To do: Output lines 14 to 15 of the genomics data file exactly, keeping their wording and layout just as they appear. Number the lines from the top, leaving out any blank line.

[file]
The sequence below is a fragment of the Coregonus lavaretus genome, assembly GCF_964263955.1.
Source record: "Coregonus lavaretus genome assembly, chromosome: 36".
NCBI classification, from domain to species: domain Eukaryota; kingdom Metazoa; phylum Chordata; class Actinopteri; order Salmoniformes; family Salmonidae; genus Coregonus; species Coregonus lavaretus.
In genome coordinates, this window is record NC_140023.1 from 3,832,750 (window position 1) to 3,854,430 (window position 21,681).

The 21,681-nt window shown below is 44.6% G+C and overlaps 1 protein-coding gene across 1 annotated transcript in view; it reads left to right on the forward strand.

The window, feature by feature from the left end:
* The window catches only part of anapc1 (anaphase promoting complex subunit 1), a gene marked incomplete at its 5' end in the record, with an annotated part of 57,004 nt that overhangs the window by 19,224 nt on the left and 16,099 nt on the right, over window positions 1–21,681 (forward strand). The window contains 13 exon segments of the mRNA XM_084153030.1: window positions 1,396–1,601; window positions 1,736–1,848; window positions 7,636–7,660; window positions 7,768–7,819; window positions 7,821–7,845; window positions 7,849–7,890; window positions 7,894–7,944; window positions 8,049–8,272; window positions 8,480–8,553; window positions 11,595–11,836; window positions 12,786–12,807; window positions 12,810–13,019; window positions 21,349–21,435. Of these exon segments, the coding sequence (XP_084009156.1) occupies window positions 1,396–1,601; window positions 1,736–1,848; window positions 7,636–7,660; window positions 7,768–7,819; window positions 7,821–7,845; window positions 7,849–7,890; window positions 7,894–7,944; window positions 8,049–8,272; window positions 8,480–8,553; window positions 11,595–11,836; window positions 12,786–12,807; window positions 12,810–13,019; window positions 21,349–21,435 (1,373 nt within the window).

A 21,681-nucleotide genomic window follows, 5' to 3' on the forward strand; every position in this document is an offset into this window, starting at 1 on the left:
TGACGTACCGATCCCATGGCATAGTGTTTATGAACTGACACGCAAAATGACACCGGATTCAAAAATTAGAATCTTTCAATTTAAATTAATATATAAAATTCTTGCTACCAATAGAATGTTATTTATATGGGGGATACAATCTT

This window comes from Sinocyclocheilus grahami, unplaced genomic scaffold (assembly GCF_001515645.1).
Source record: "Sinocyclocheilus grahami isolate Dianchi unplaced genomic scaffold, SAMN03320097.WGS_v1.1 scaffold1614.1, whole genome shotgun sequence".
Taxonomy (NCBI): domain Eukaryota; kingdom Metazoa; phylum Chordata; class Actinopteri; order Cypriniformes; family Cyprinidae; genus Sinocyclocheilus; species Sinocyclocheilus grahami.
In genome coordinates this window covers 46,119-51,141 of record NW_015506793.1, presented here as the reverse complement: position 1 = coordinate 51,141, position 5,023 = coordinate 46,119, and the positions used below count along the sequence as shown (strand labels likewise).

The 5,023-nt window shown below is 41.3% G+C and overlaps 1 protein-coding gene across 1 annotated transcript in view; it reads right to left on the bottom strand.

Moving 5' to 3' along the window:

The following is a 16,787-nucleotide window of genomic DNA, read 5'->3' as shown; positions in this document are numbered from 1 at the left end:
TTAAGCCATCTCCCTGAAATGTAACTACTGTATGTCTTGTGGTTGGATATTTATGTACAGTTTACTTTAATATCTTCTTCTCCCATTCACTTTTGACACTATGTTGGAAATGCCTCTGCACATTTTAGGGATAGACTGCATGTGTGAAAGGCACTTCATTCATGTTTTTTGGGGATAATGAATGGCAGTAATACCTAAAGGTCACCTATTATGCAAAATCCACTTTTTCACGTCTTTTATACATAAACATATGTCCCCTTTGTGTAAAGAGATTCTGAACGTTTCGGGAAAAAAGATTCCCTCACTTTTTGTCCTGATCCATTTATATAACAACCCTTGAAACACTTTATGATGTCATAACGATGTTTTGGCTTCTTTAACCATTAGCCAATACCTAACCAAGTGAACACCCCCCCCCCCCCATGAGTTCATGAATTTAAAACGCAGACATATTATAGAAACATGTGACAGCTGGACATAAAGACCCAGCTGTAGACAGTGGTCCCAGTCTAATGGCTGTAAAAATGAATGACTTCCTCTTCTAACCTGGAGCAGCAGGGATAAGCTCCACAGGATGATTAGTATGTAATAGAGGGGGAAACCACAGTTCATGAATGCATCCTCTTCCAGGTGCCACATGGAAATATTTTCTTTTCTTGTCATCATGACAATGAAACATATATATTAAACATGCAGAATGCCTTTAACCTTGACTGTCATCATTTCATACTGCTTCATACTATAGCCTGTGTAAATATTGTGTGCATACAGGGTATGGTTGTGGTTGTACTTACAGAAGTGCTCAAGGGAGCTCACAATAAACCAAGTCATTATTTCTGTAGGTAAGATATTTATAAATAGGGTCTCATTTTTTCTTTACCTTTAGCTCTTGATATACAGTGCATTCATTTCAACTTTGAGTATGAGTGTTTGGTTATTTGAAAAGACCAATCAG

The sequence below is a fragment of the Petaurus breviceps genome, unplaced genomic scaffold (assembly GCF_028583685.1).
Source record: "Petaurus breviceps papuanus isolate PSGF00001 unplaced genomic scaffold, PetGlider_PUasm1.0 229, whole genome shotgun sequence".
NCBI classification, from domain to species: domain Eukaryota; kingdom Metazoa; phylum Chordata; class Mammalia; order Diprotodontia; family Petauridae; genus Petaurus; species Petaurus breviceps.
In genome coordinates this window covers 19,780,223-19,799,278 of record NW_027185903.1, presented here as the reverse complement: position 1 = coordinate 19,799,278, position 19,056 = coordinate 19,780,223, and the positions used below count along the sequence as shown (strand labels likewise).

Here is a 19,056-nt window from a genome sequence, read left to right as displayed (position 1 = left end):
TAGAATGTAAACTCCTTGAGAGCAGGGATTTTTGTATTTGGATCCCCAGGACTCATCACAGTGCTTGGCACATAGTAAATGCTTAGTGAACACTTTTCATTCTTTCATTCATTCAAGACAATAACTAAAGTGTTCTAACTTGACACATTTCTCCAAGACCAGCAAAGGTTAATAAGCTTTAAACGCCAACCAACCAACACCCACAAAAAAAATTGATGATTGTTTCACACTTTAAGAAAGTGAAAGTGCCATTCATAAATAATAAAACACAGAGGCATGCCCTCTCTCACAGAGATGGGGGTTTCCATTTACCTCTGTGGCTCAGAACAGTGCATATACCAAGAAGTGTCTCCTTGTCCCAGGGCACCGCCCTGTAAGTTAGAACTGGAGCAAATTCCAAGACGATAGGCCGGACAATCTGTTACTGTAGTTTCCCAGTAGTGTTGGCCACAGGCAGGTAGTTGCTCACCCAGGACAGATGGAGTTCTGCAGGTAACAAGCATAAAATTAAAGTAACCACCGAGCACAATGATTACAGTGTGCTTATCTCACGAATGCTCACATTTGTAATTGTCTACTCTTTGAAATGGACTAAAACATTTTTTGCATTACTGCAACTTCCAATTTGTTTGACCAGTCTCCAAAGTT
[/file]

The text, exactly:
The 5,023-nt window shown below is 41.3% G+C and overlaps 1 protein-coding gene across 1 annotated transcript in view; it reads right to left on the bottom strand.

Moving 5' to 3' along the window: